10134 97 Street, Edmonton
Later known as Hong Tai Café & Company Merchants, Canton Café, and Yat Sun Compan.
Hong Tei & Company Merchants conducted its business in this building located at 150 Namayo Avenue in 1909-1911. In 1912 the business became Hong Tai Café & Co. Merchants. A year later the building was co-occupied with Canton Café; the café was there until 1917. The building was listed in Henderson’s Directory as vacant from 1919 to 1930 and again from 1935 to 1947. The directory simply noted “Chinese” on this address from 1932-1934. In 1950, the premises was occupied by Yat Sun Company.
A few details of the business and building can be extracted from an Edmonton Bulletin article dated July 1, 1914. In a court hearing against Mah Tong Chong, who was the manager of the Hong Tai & Company store, it was revealed that besides the store in the premises Hong Tai also sublets to a restaurant, which would have been the Canton Café, and rooms upstairs to other Chinese. This is evidence that the premises were a two-storey building. However, the newspaper reported that the store was on 156 Namayo Avenue, while Henderson’s Directory listed it as 150 Namayo Avenue. It is highly plausible that the reporter had the wrong business, because at that time there was another general merchants business called Hong Tai Chong & Company General Merchants located two doors away at 156 Namayo or 10138 97 Street.
Mah Tong Chong was in court on Canada Day in 1914 over papers seized by the police on a Saturday midnight raid in his premises. They contained statements of gambling profits from November 1913 to May 1914, which Mah Tong Chong claimed to be records of private loans made by the business. He further claimed that he had never seen them before, and that they could have belonged to previous businesses that were in these premises. When asked if he belonged to lottery companies, he replied that he used to have shares with some but not anymore. The last share he had was in Wing Lee’s company—about six or seven months prior. The records seized by the police showed five lottery companies running at 156 Namayo Avenue.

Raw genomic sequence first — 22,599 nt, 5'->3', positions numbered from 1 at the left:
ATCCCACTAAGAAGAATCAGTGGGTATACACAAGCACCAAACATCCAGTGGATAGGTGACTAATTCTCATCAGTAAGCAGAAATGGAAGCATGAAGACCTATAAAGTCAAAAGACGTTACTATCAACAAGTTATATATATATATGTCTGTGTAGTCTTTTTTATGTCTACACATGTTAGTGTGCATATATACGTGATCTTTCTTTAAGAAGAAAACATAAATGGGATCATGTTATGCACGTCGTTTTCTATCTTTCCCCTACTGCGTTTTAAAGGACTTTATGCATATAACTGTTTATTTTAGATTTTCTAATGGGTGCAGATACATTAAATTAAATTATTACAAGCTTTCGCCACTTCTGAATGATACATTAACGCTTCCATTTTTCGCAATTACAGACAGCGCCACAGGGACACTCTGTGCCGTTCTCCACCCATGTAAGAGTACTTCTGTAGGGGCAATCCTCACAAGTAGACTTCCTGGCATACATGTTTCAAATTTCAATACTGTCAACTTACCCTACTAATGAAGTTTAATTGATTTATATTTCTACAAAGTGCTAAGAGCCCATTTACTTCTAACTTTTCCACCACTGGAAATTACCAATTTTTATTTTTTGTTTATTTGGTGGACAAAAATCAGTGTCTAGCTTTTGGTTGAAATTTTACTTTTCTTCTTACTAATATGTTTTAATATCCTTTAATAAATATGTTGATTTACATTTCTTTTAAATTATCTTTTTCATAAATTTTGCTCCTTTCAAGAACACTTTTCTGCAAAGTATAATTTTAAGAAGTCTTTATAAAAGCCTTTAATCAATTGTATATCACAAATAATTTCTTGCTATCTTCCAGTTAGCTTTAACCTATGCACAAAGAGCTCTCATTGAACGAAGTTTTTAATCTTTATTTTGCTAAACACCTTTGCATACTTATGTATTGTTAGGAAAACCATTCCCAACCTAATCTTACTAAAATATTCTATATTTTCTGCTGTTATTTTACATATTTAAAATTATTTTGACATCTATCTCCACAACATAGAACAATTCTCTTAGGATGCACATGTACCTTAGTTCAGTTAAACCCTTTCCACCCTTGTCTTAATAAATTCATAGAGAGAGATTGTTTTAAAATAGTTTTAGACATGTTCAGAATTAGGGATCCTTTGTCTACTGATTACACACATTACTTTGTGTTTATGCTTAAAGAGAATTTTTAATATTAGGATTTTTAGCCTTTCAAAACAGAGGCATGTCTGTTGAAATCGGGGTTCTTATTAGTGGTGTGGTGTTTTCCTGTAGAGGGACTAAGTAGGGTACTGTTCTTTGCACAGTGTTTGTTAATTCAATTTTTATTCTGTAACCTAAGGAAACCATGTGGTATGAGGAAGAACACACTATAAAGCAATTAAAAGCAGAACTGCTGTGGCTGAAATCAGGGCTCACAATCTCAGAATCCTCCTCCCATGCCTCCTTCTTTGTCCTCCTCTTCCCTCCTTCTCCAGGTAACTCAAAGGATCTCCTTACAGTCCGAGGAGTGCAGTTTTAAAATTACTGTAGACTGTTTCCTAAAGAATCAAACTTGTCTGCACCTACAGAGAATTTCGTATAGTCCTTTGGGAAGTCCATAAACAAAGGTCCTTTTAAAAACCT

In the shop of Hong Tai & Company was a salesman for the shop named Yee Hop, who was there for 2 months. Before Yee Hop was a Chinese employee named Jo Chung who did miscellaneous work in the store and was paid $5 a week, before he quit on June 7. Mah Tong Chong told the court that he had paid Pong Yuen and Pong Jo Chong money and records of payments were written in two books kept for each one. Pong Yuen was paid $25 (for services rendered) to act as interpreter for Mah Tong Chong in a police court once. The court received statements from other witnesses (Charlie Mah Tee and Mah Giu that Pong Yuen and Pong Jo Chong were the same person, and was known as the Chinese “fixer”. They contradicted the information from the manager of Hong Tai & Company. Mah Goon Doon, who worked in a laundry, was asked by the judge if he ever worked for the Hi Ong Chong or knew what it is and he responded in the negative to both questions. But he had heard of it and he thought it was a person’s name in Victoria. He claimed that he never had anything to do with lotteries in Edmonton. He went to Hong Tai & Company several times when he was free from work. He vehemently stated that he went to the grocery store to read the newspapers. After he was warned to tell the truth he admitted that he used to gamble there. The only game he played was dominoes, and he had never participated in lotteries. Mah Goon Doon knew Pong Yuen but never knew him by the name of Pong Jo Chong or a man named Pong Jo Chong and he never knew Pong Chong to work for Hong Tai & Company. Another person, Jen Chong was called and he was suspected to be the manager of Hi Ong Chong, whose job was to collect the money for Hi Ong Chong and divided the profits among the shareholders. Jen Chong denied all.
Era: The War Years
Themes: Trade & Industry
Cultural Groups: Chinese